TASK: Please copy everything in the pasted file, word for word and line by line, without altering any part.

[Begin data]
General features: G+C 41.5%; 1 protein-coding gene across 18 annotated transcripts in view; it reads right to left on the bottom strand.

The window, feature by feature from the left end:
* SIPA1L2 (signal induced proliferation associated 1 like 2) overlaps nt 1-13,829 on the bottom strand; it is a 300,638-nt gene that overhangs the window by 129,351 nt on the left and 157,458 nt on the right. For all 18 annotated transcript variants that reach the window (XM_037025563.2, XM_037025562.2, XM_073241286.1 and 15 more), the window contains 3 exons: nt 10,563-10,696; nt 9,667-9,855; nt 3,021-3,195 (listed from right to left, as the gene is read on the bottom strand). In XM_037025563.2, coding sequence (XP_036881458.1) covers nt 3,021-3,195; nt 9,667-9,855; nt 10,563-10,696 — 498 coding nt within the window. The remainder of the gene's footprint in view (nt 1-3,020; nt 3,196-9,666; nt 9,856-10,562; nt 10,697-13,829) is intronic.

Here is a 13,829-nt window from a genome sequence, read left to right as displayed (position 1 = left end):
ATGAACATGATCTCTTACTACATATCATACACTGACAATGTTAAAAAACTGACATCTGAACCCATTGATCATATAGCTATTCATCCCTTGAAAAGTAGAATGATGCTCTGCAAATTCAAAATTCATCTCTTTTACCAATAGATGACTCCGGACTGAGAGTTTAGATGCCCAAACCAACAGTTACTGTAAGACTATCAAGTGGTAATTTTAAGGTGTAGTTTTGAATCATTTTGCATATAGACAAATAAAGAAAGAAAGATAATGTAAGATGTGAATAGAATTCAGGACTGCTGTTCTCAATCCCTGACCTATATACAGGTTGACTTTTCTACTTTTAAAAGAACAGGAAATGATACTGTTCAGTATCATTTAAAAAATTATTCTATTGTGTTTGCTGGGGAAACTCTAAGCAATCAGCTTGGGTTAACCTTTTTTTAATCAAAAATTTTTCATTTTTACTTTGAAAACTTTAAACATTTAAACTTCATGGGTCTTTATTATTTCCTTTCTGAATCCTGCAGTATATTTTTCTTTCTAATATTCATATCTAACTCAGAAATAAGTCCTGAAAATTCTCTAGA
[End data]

General features: G+C 41.5%; 1 protein-coding gene across 18 annotated transcripts in view; it reads right to left on the bottom strand.

The window, feature by feature from the left end:
* SIPA1L2 (signal induced proliferation associated 1 like 2) overlaps nt 1-13,829 on the bottom strand; it is a 300,638-nt gene that overhangs the window by 129,351 nt on the left and 157,458 nt on the right. For all 18 annotated transcript variants that reach the window (XM_037025563.2, XM_037025562.2, XM_073241286.1 and 15 more), the window contains 3 exons: nt 10,563-10,696; nt 9,667-9,855; nt 3,021-3,195 (listed from right to left, as the gene is read on the bottom strand). In XM_037025563.2, coding sequence (XP_036881458.1) covers nt 3,021-3,195; nt 9,667-9,855; nt 10,563-10,696 — 498 coding nt within the window. The remainder of the gene's footprint in view (nt 1-3,020; nt 3,196-9,666; nt 9,856-10,562; nt 10,697-13,829) is intronic.

Here is a 13,829-nt window from a genome sequence, read left to right as displayed (position 1 = left end):
ATGAACATGATCTCTTACTACATATCATACACTGACAATGTTAAAAAACTGACATCTGAACCCATTGATCATATAGCTATTCATCCCTTGAAAAGTAGAATGATGCTCTGCAAATTCAAAATTCATCTCTTTTACCAATAGATGACTCCGGACTGAGAGTTTAGATGCCCAAACCAACAGTTACTGTAAGACTATCAAGTGGTAATTTTAAGGTGTAGTTTTGAATCATTTTGCATATAGACAAATAAAGAAAGAAAGATAATGTAAGATGTGAATAGAATTCAGGACTGCTGTTCTCAATCCCTGACCTATATACAGGTTGACTTTTCTACTTTTAAAAGAACAGGAAATGATACTGTTCAGTATCATTTAAAAAATTATTCTATTGTGTTTGCTGGGGAAACTCTAAGCAATCAGCTTGGGTTAACCTTTTTTTAATCAAAAATTTTTCATTTTTACTTTGAAAACTTTAAACATTTAAACTTCATGGGTCTTTATTATTTCCTTTCTGAATCCTGCAGTATATTTTTCTTTCTAATATTCATATCTAACTCAGAAATAAGTCCTGAAAATTCTCTAGA